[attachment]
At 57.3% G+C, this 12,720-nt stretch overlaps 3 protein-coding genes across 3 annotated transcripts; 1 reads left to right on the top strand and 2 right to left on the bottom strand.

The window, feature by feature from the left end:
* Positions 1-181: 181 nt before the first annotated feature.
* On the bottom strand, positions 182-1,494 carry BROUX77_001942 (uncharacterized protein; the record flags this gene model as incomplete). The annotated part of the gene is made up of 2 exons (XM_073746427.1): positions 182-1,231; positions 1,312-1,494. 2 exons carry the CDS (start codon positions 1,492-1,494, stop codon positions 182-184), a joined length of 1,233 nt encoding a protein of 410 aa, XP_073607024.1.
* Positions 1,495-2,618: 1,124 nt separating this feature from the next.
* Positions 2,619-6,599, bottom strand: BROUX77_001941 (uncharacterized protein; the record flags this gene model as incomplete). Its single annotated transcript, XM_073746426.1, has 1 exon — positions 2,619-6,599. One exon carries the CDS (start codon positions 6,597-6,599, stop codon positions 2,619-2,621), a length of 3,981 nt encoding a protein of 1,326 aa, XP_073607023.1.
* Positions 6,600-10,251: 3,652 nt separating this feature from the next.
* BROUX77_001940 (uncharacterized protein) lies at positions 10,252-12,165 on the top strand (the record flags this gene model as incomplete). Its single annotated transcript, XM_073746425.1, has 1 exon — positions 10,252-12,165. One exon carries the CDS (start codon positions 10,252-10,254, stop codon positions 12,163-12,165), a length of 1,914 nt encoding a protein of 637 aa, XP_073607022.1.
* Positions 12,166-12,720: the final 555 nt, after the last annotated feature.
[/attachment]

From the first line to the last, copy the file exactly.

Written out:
At 57.3% G+C, this 12,720-nt stretch overlaps 3 protein-coding genes across 3 annotated transcripts; 1 reads left to right on the top strand and 2 right to left on the bottom strand.

The window, feature by feature from the left end:
* Positions 1-181: 181 nt before the first annotated feature.
* On the bottom strand, positions 182-1,494 carry BROUX77_001942 (uncharacterized protein; the record flags this gene model as incomplete). The annotated part of the gene is made up of 2 exons (XM_073746427.1): positions 182-1,231; positions 1,312-1,494. 2 exons carry the CDS (start codon positions 1,492-1,494, stop codon positions 182-184), a joined length of 1,233 nt encoding a protein of 410 aa, XP_073607024.1.
* Positions 1,495-2,618: 1,124 nt separating this feature from the next.
* Positions 2,619-6,599, bottom strand: BROUX77_001941 (uncharacterized protein; the record flags this gene model as incomplete). Its single annotated transcript, XM_073746426.1, has 1 exon — positions 2,619-6,599. One exon carries the CDS (start codon positions 6,597-6,599, stop codon positions 2,619-2,621), a length of 3,981 nt encoding a protein of 1,326 aa, XP_073607023.1.
* Positions 6,600-10,251: 3,652 nt separating this feature from the next.
* BROUX77_001940 (uncharacterized protein) lies at positions 10,252-12,165 on the top strand (the record flags this gene model as incomplete). Its single annotated transcript, XM_073746425.1, has 1 exon — positions 10,252-12,165. One exon carries the CDS (start codon positions 10,252-10,254, stop codon positions 12,163-12,165), a length of 1,914 nt encoding a protein of 637 aa, XP_073607022.1.
* Positions 12,166-12,720: the final 555 nt, after the last annotated feature.